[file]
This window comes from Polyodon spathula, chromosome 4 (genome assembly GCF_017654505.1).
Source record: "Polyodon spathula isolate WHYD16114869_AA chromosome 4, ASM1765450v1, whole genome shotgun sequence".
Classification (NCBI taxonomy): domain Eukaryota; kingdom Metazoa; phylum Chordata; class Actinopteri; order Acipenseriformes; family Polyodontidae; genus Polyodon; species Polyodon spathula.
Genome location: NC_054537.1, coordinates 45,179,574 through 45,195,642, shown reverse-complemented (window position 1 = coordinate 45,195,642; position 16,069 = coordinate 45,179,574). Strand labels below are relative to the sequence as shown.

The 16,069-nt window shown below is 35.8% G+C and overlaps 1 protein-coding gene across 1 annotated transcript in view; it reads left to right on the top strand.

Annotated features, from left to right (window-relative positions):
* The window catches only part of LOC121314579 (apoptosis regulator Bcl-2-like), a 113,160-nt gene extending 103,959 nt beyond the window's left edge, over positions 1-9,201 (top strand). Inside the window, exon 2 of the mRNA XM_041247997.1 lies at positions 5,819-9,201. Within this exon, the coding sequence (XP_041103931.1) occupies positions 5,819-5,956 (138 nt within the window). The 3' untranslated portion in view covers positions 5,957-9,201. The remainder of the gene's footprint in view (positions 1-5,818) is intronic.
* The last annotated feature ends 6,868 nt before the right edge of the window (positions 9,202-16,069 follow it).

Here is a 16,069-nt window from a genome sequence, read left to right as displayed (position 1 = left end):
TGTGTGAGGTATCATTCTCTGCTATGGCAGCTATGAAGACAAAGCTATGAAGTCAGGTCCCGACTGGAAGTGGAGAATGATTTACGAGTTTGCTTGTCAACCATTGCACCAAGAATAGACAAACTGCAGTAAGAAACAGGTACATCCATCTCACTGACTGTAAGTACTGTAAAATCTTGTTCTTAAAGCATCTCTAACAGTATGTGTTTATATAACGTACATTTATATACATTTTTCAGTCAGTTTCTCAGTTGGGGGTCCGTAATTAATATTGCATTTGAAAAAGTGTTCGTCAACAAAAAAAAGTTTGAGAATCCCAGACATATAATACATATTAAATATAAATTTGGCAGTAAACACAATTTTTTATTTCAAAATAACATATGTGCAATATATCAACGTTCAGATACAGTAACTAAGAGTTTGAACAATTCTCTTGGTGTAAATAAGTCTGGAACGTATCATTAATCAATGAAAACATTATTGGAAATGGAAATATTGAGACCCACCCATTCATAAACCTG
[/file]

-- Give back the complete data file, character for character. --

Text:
This window comes from Polyodon spathula, chromosome 4 (genome assembly GCF_017654505.1).
Source record: "Polyodon spathula isolate WHYD16114869_AA chromosome 4, ASM1765450v1, whole genome shotgun sequence".
Classification (NCBI taxonomy): domain Eukaryota; kingdom Metazoa; phylum Chordata; class Actinopteri; order Acipenseriformes; family Polyodontidae; genus Polyodon; species Polyodon spathula.
Genome location: NC_054537.1, coordinates 45,179,574 through 45,195,642, shown reverse-complemented (window position 1 = coordinate 45,195,642; position 16,069 = coordinate 45,179,574). Strand labels below are relative to the sequence as shown.

The 16,069-nt window shown below is 35.8% G+C and overlaps 1 protein-coding gene across 1 annotated transcript in view; it reads left to right on the top strand.

Annotated features, from left to right (window-relative positions):
* The window catches only part of LOC121314579 (apoptosis regulator Bcl-2-like), a 113,160-nt gene extending 103,959 nt beyond the window's left edge, over positions 1-9,201 (top strand). Inside the window, exon 2 of the mRNA XM_041247997.1 lies at positions 5,819-9,201. Within this exon, the coding sequence (XP_041103931.1) occupies positions 5,819-5,956 (138 nt within the window). The 3' untranslated portion in view covers positions 5,957-9,201. The remainder of the gene's footprint in view (positions 1-5,818) is intronic.
* The last annotated feature ends 6,868 nt before the right edge of the window (positions 9,202-16,069 follow it).

Here is a 16,069-nt window from a genome sequence, read left to right as displayed (position 1 = left end):
TGTGTGAGGTATCATTCTCTGCTATGGCAGCTATGAAGACAAAGCTATGAAGTCAGGTCCCGACTGGAAGTGGAGAATGATTTACGAGTTTGCTTGTCAACCATTGCACCAAGAATAGACAAACTGCAGTAAGAAACAGGTACATCCATCTCACTGACTGTAAGTACTGTAAAATCTTGTTCTTAAAGCATCTCTAACAGTATGTGTTTATATAACGTACATTTATATACATTTTTCAGTCAGTTTCTCAGTTGGGGGTCCGTAATTAATATTGCATTTGAAAAAGTGTTCGTCAACAAAAAAAAGTTTGAGAATCCCAGACATATAATACATATTAAATATAAATTTGGCAGTAAACACAATTTTTTATTTCAAAATAACATATGTGCAATATATCAACGTTCAGATACAGTAACTAAGAGTTTGAACAATTCTCTTGGTGTAAATAAGTCTGGAACGTATCATTAATCAATGAAAACATTATTGGAAATGGAAATATTGAGACCCACCCATTCATAAACCTG